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Scrub Up: Tips for Your First Time in the OR

Scrub up! If these words strike fear into your heart, you’re in good company. For most medical students, the first time they enter an operating room (OR) is during third-year clerkships. Nothing will quite prepare you for that moment, but some familiarity with the different roles, order of operations, etiquette, and expectations for medical students in the OR will help calm your nerves. 

To help you get ready for your first day in the OR, we’ll go through what you can expect from start to finish. While it’s going to take some time to adjust to the unique environment of the OR, what follows can certainly help you navigate day one. So get ready, get prepped, and let’s walk through a day in the life of an MS3 on their first day of surgery rotation.

How to Crush Your First Day in the OR: Tips for Handling it From Start to Finish

Pre-Rounding & Patient Presentations

To get ready for rounds, you’ll need to arrive at the hospital very early on your first day of the surgery rotation. Unfortunately, this is likely to be around 4 am. Since surgeons are busy in the OR all day, they must round on patients before the first cases start at 7 am. For you, this means that you must pre-round and prepare your patient presentations in time for 5 am or 6 am.

“SOAP” Format Presentation

The good thing is that surgical rounds are short and sweet. Expect to do your usual “SOAP” format presentation with special attention to the following:

“S” – Subjective information about the patient 

Is the patient nauseous or in severe pain? Some postoperative pain or site tenderness is normal, but pain out of proportion to what you’d expect for the procedure can indicate a complication like internal bleeding, perforation, abscess formation, compartment syndrome, etc.

“O” – Objective information about the patient

This includes:

Vitals overnight

Fevers and tachycardia can represent normal postoperative phenomena or something more sinister like an infection. A dropping blood pressure could represent dehydration or, more worrisome, shock.

Basic labs

Point out trends like a rising creatinine/BUN meaning the patient may require fluids, a rising white blood cell count hinting at infection, or electrolyte abnormalities suggesting malnutrition or a stunned bowel with poor absorption (ileus).

“A” – Assessment 

Mention the patient’s name, age, hospital day, postoperative day, procedure (e.g., “status post cholecystectomy”) and your general assessment, i.e., do you think they’re improving, stable, or worsening?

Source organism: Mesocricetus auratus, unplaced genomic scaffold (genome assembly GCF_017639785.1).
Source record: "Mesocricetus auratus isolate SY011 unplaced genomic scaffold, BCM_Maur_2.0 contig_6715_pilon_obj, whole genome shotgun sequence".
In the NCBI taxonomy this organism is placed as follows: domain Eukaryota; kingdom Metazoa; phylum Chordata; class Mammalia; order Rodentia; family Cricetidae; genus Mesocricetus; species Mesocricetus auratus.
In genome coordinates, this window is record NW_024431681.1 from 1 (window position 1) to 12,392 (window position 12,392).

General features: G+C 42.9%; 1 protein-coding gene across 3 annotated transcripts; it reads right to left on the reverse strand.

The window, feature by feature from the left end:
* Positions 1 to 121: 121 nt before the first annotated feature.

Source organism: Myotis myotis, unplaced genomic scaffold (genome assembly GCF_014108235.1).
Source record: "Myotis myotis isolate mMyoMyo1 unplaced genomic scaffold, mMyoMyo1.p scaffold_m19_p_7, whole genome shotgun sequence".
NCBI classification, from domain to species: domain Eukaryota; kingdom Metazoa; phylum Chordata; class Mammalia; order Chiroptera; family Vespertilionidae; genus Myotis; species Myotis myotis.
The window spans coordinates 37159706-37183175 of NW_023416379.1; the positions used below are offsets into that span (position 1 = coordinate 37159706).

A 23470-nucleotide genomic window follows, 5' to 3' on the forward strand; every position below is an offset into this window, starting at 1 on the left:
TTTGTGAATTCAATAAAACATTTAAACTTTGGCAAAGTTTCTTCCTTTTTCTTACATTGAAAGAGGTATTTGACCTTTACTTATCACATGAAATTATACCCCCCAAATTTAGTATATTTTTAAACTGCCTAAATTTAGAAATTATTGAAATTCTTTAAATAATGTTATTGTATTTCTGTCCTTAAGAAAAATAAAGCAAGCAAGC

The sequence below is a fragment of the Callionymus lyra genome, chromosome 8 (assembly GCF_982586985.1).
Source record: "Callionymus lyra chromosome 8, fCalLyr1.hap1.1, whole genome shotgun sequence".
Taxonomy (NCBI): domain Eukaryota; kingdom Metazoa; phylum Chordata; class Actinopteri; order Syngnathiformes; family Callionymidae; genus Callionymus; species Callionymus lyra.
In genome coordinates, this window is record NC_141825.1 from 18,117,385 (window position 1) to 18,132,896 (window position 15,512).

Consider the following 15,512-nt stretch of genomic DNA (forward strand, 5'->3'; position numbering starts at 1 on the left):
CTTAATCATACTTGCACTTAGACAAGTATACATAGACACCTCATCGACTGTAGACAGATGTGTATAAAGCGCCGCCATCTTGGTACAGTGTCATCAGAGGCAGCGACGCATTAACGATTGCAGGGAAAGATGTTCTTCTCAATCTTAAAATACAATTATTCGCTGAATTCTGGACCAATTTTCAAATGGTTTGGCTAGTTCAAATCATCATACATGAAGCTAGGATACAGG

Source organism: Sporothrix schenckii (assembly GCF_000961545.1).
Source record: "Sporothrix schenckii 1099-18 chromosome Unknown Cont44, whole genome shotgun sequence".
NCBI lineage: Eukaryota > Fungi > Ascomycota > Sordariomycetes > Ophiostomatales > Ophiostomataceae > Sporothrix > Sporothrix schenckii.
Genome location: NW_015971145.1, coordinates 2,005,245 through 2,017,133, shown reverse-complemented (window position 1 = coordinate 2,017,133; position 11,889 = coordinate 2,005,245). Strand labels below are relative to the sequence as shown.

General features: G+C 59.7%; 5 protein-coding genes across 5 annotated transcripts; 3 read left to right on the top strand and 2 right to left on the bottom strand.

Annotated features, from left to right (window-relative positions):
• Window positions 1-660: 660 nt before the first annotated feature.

“P” – Plan 

This is the most difficult part for every medical student but it’s also the most fun because it’s where you flex your doctor muscles. 

Low-hanging fruit for plans on a surgical service include:

Getting them out of bed/ambulating

Gone are the days when patients are put on bedrest after surgery. New research indicates that getting out of bed as soon as possible and moving around speeds up the healing process.

Advancing their diet

Patients will advance from a diet of clear liquids, to full liquids, to soft foods, and finally to a regular diet. They may need changes to their tube feeds or IV feeds (called TPN, or total parenteral nutrition).

Stopping or starting IV fluids

See if the patient is dry or puffy and take the appropriate steps. 

Determining if they need more surgery

Patients with severe infection or burns may need repeat debridement or grafting.

Determining if other specialists need to get involved

Common consultants for surgical teams include infectious disease, medicine, and other surgical subspecialists in the area that was operated on. This is particularly true of transplant or surgical oncology cases which tend to be very interdisciplinary. 

Discussing barriers to disposition

What’s keeping them from getting out of the ICU, step-down unit, or home altogether? Often it’s eating normally, passing gas (“flatus”), bowel movements, or having pain/nausea that requires IV medications only available in the hospital. They may also still require wound care dressings or a wound vac with plans to continue this care outpatient. 

You’ll start to pick up on patterns as the days and weeks go on, but this is a good list to start!

Pre-Op & Meeting With Patients

Congratulations! You’ve survived rapid-fire surgical rounds. Now it’s time to get to pre-op and meet your patients.